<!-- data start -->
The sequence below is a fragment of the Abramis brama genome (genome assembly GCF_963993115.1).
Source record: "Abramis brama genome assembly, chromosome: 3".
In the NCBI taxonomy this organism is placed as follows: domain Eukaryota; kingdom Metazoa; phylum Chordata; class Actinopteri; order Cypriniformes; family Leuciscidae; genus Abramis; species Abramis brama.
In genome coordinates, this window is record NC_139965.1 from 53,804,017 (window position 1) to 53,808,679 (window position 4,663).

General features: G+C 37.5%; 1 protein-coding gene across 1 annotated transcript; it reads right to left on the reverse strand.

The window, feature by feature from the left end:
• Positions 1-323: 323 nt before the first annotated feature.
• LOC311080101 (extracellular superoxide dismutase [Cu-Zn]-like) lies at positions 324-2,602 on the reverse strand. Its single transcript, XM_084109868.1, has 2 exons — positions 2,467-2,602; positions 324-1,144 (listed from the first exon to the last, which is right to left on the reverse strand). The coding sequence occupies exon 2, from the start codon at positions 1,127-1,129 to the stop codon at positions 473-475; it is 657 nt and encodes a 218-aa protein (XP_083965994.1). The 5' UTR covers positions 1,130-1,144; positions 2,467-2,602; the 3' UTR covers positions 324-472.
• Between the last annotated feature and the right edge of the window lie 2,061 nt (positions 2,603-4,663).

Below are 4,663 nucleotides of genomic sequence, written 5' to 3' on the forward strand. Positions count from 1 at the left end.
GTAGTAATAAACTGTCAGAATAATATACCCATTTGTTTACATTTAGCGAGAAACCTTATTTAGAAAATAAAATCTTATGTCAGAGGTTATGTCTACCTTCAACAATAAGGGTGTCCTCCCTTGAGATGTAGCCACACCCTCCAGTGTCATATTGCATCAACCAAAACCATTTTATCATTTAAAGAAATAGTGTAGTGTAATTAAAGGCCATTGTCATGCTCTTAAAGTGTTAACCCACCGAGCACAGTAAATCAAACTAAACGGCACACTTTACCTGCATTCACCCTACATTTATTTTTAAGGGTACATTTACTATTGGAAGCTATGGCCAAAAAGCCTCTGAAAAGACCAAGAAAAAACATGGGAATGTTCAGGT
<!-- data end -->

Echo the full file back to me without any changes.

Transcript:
The sequence below is a fragment of the Abramis brama genome (genome assembly GCF_963993115.1).
Source record: "Abramis brama genome assembly, chromosome: 3".
In the NCBI taxonomy this organism is placed as follows: domain Eukaryota; kingdom Metazoa; phylum Chordata; class Actinopteri; order Cypriniformes; family Leuciscidae; genus Abramis; species Abramis brama.
In genome coordinates, this window is record NC_139965.1 from 53,804,017 (window position 1) to 53,808,679 (window position 4,663).

General features: G+C 37.5%; 1 protein-coding gene across 1 annotated transcript; it reads right to left on the reverse strand.

The window, feature by feature from the left end:
• Positions 1-323: 323 nt before the first annotated feature.
• LOC311080101 (extracellular superoxide dismutase [Cu-Zn]-like) lies at positions 324-2,602 on the reverse strand. Its single transcript, XM_084109868.1, has 2 exons — positions 2,467-2,602; positions 324-1,144 (listed from the first exon to the last, which is right to left on the reverse strand). The coding sequence occupies exon 2, from the start codon at positions 1,127-1,129 to the stop codon at positions 473-475; it is 657 nt and encodes a 218-aa protein (XP_083965994.1). The 5' UTR covers positions 1,130-1,144; positions 2,467-2,602; the 3' UTR covers positions 324-472.
• Between the last annotated feature and the right edge of the window lie 2,061 nt (positions 2,603-4,663).

Below are 4,663 nucleotides of genomic sequence, written 5' to 3' on the forward strand. Positions count from 1 at the left end.
GTAGTAATAAACTGTCAGAATAATATACCCATTTGTTTACATTTAGCGAGAAACCTTATTTAGAAAATAAAATCTTATGTCAGAGGTTATGTCTACCTTCAACAATAAGGGTGTCCTCCCTTGAGATGTAGCCACACCCTCCAGTGTCATATTGCATCAACCAAAACCATTTTATCATTTAAAGAAATAGTGTAGTGTAATTAAAGGCCATTGTCATGCTCTTAAAGTGTTAACCCACCGAGCACAGTAAATCAAACTAAACGGCACACTTTACCTGCATTCACCCTACATTTATTTTTAAGGGTACATTTACTATTGGAAGCTATGGCCAAAAAGCCTCTGAAAAGACCAAGAAAAAACATGGGAATGTTCAGGT